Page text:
New Relic gives companies a way to monitor cloud applications running in real-time to find any bad apples that might be slowing down other web-based services running on Amazon’s EC2 and Rackspace cloud infrastructures. The service targets specific web pages or pieces of code — like a SQL query — that might be slowing a site down and reports it to New Relic users. The company also announced today it is bringing support for applications run in Microsoft’s .NET architecture and PHP for its monitoring service.
Because New Relic is hosting all of its computing power in-house, it’s able to handle the load required for cloud app monitoring with a lower overhead than it would have if it relied on a cloud infrastructure for its processing, said New Relic CEO Lew Cirne.
“We’re continually watching this and providing this depth in Data 24/7 but only at 2 to 3 percent overhead to the site,” he said. “That’s the kind of deep visibility the developers crave to solve production problems.”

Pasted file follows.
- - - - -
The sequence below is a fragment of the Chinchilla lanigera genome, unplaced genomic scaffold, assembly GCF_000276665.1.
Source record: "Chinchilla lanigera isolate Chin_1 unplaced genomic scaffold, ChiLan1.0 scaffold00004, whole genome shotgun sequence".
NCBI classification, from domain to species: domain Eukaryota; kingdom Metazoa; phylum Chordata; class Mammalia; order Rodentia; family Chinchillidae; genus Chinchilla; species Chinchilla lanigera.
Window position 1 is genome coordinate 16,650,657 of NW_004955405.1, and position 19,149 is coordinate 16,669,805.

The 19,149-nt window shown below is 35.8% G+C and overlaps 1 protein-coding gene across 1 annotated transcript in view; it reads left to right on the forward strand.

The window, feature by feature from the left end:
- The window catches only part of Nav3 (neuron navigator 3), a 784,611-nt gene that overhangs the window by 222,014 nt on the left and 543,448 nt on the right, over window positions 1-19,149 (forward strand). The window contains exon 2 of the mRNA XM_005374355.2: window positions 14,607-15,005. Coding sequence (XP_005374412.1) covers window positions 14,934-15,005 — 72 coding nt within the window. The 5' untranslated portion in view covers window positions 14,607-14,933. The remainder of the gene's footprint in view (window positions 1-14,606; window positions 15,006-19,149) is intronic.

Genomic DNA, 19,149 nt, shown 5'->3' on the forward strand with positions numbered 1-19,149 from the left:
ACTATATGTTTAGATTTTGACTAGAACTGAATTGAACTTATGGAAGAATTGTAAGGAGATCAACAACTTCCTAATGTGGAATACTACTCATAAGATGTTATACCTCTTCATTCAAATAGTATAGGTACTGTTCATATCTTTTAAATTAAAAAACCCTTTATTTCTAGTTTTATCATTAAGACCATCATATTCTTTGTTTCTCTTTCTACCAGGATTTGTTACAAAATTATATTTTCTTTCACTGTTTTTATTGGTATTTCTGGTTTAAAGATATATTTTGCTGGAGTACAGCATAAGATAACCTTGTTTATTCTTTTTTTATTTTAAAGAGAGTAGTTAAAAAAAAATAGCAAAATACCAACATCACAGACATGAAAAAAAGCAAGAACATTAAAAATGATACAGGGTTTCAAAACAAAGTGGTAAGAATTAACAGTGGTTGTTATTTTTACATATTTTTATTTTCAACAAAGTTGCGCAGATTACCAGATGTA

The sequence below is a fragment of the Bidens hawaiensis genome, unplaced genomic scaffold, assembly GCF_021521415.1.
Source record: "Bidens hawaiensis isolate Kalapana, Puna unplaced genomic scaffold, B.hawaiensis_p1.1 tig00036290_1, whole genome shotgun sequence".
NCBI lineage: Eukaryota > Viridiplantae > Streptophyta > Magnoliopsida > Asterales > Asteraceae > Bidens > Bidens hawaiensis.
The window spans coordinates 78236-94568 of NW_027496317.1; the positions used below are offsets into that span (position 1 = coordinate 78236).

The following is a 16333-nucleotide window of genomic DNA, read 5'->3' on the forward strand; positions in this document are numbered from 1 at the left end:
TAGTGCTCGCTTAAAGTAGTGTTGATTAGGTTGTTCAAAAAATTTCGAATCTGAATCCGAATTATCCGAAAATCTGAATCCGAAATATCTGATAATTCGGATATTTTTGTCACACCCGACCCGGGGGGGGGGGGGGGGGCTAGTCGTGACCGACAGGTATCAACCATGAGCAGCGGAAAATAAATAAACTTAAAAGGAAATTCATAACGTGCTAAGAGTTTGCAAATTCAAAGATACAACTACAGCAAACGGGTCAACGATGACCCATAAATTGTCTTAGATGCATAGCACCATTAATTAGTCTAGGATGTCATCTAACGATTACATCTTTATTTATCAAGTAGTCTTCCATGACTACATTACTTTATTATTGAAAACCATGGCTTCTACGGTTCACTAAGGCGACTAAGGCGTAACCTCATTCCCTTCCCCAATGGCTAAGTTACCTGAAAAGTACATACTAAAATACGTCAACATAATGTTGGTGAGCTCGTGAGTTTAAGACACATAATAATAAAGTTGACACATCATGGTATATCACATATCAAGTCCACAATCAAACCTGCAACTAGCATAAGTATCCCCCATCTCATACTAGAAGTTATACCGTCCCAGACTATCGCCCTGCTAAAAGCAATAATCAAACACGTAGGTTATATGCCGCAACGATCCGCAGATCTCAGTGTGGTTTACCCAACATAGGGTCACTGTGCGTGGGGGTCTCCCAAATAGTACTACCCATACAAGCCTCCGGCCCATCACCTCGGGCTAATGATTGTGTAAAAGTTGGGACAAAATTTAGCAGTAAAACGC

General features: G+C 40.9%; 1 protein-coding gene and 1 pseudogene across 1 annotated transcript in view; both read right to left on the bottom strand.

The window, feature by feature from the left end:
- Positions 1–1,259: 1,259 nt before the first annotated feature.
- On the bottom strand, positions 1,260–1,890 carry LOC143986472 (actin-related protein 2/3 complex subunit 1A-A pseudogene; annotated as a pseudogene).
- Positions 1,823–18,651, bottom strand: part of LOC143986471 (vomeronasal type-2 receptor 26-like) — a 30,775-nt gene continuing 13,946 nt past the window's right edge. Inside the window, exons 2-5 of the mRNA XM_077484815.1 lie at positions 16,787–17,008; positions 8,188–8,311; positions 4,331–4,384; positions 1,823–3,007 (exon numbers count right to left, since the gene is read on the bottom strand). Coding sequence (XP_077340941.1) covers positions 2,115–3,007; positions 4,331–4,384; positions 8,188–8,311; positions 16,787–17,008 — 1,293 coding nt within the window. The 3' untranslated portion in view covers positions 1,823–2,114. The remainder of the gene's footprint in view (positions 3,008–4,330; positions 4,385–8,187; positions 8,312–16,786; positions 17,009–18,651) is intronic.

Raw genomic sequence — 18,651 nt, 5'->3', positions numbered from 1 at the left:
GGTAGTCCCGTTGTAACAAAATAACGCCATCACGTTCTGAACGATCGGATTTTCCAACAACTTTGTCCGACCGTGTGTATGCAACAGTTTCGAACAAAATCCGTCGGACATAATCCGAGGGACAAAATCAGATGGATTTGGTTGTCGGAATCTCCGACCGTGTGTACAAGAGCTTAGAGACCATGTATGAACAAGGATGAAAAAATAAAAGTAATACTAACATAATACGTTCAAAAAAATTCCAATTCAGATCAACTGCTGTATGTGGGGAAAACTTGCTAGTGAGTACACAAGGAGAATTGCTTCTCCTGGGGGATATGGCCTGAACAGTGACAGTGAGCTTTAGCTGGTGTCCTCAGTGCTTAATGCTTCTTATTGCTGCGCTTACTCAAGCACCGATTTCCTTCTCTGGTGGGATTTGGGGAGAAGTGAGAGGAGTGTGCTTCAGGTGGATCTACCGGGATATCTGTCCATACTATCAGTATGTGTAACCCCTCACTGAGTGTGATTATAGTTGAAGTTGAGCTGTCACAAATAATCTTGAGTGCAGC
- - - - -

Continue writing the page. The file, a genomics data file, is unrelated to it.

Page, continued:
New Relic has experienced about 200 percent growth year-over-year growth, and Cirne expects the company to become cash flow positive without having to raise the $50 million that other web-based software-as-a-service companies need, he said.
“The reason why we’re so much more efficient is because our product is so strong that it does 80 percent of its selling to convert the product value into revenue,” he said.
The San Francisco, Calif.-based company was founded in 2008 and raised $3.5 million in its first round of funding and $8 million in its second. Alan & Company also participated in its most recent fundraising round, as well as existing investors Benchmark Capital and Trinity Ventures. It currently has 32 employees and about 3,000 clients including AT&T, Fox Interactive Media and Thomson Reuters, Cirne said.
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